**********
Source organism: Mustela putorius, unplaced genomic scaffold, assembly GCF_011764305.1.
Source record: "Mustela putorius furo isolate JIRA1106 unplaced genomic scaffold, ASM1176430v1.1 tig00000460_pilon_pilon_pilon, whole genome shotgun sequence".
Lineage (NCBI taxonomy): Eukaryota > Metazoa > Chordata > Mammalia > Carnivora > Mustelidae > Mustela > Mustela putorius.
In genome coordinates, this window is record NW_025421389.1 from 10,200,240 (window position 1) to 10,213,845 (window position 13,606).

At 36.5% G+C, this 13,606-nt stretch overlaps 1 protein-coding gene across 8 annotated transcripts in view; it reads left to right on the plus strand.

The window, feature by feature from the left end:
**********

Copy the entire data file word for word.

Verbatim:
Source organism: Mustela putorius, unplaced genomic scaffold, assembly GCF_011764305.1.
Source record: "Mustela putorius furo isolate JIRA1106 unplaced genomic scaffold, ASM1176430v1.1 tig00000460_pilon_pilon_pilon, whole genome shotgun sequence".
Lineage (NCBI taxonomy): Eukaryota > Metazoa > Chordata > Mammalia > Carnivora > Mustelidae > Mustela > Mustela putorius.
In genome coordinates, this window is record NW_025421389.1 from 10,200,240 (window position 1) to 10,213,845 (window position 13,606).

At 36.5% G+C, this 13,606-nt stretch overlaps 1 protein-coding gene across 8 annotated transcripts in view; it reads left to right on the plus strand.

The window, feature by feature from the left end: